Marc Chagall: David and Absalom, 1956

Lest you think this is a stretch, a mere flight of fancy, here is what the wise woman actually said to David as she was revealing to him the purpose of her act: “Like water spilled on the ground, which cannot be recovered, so we must die. But that is not what God desires; rather, he devises ways so that a banished person does not remain banished from him.” (2 Samuel 14:14)

She said to David:

  1. “Like water spilled on the ground, which cannot be recovered, so we must die.”: The deed was done – Absalom had killed his own brother; Adam had sinned; humanity had fallen; we are all convicted and condemned to die.
  2. “But that is not what God desires”: God, because of the love and mercy for His subjects, did not want us to perish.
  3. “…he devises ways so that a banished person does not remain banished from him”: God would come up with a way to reconcile us with Him.

In essence, she was telling David this: “The tragedy had happened. What’s done is done. You are in agony and torment. But if you do this David: if you show Absalom mercy and grant him amnesty, then despite your pain, despite your loss, despite your anguish, despite your grief, despite your torment, you will have revealed the character of God to the world.”

Amidst all his personal loss and suffering, God gave David a prime opportunity to reveal His character and His planned rescue operation for the world!  It’s no coincidence that the Chinese characters for crisis (危机) also contains the word for opportunity (机).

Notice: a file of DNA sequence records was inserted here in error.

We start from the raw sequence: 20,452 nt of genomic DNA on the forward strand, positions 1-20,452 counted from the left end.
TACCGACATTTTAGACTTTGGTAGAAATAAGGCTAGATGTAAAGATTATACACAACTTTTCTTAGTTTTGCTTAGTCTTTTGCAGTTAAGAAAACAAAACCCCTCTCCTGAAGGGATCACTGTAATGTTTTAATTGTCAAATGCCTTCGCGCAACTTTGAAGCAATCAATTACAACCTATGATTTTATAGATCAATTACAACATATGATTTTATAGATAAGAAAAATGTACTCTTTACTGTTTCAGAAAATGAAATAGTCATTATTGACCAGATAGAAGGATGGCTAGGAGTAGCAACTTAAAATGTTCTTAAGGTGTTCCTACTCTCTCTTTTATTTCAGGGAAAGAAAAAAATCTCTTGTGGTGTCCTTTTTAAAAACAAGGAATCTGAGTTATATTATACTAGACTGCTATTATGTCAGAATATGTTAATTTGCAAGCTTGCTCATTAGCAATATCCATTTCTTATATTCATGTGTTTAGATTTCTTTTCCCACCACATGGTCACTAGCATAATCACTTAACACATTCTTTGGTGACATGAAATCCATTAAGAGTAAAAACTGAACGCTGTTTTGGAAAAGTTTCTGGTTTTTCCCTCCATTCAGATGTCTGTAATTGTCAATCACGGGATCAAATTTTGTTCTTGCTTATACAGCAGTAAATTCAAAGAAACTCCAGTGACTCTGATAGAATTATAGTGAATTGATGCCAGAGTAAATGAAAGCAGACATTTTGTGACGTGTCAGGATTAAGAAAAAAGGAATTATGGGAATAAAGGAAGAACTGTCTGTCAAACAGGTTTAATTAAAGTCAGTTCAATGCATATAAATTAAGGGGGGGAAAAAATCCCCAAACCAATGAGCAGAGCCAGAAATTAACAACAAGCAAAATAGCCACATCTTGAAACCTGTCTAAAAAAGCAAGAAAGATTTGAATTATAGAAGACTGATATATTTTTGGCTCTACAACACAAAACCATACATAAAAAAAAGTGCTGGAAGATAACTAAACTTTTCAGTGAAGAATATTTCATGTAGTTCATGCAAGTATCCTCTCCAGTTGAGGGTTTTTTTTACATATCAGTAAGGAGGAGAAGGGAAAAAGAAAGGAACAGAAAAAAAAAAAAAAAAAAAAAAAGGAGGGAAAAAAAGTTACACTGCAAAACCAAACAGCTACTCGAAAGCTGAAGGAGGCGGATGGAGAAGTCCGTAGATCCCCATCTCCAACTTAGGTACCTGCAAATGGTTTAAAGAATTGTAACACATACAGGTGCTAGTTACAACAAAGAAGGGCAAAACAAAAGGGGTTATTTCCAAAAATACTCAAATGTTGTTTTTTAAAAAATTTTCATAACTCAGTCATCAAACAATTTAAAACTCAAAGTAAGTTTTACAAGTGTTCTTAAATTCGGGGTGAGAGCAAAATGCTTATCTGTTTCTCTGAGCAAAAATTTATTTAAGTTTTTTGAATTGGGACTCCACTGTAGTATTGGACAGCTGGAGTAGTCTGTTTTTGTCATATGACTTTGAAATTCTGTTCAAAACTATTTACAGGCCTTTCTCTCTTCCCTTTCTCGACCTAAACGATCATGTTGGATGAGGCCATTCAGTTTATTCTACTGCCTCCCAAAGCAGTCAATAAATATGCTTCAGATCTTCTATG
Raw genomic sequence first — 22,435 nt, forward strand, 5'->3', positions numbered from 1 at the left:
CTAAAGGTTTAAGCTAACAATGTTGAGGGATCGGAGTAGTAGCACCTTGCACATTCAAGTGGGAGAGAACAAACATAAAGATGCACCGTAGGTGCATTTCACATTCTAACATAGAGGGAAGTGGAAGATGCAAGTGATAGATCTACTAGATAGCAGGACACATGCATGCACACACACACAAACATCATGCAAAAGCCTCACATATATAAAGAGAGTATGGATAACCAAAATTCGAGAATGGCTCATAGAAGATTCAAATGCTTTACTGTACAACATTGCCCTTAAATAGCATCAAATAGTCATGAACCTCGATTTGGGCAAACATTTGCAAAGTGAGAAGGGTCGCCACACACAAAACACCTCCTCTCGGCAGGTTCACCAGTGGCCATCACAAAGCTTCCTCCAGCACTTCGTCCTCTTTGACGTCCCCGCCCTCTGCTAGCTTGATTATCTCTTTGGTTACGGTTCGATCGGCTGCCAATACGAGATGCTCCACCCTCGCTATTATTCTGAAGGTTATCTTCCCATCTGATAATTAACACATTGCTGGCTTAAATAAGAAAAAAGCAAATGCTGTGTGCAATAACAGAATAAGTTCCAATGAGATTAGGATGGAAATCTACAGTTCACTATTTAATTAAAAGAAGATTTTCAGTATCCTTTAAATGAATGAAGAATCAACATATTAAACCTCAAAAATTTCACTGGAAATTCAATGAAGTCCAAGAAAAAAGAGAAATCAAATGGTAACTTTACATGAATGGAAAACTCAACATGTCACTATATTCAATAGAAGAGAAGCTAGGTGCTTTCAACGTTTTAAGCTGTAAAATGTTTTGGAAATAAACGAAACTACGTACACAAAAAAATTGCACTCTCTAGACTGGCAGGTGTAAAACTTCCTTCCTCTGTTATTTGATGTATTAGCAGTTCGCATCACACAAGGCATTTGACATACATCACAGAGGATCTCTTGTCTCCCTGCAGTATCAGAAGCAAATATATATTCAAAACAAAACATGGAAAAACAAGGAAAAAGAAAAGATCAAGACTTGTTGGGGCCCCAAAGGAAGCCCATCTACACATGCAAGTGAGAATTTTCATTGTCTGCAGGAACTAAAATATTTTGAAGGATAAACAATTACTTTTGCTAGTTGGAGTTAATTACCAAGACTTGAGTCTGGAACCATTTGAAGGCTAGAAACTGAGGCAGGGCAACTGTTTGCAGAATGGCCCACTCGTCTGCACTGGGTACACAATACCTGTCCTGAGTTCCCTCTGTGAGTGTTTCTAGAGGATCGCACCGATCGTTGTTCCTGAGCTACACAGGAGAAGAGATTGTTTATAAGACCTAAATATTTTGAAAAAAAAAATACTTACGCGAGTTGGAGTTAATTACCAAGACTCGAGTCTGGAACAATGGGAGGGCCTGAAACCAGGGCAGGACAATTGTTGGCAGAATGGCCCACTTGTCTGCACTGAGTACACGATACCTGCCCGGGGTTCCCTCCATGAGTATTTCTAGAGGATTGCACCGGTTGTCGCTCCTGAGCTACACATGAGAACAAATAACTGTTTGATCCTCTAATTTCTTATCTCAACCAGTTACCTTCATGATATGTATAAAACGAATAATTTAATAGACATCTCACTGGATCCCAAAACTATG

The Purpose of Suffering

That’s when it occurred to me: God allows us to suffer so that we would have a chance to reveal His character to us. This answered many questions I had about suffering: Why do we have to suffer? What is the purpose of suffering? Why does a good and merciful God allow suffering?

For all of us who have ever lost a loved one, or our livelihood, our home, our life saving, relationship, identity; have suffered prolonged illnesses, or debilitating accidents; have been swindled, abused, mocked, it is very comforting to know that we never suffer in vain – that God does have a purpose for our suffering: to reveal His character to us. Take an extreme example and the logic would become more apparent: think of the suffering of Christian martyrs. Whether they succeeded or not in reaching their goals, God was there in every case, using their trials and tribulations, to reveal His character to us: Dr Martin Luther King, Dietrich Bonhoeffer, Oscar Romero. God gave these men a unique opportunity to reveal His character to us as they “carried their crosses” faithfully and heroically. And the result? God was able to use their suffering and pain to show Himself through the barriers of time, language, and culture; to erect a beacon of hope for our darkest hours; to reflect His glory through His creation.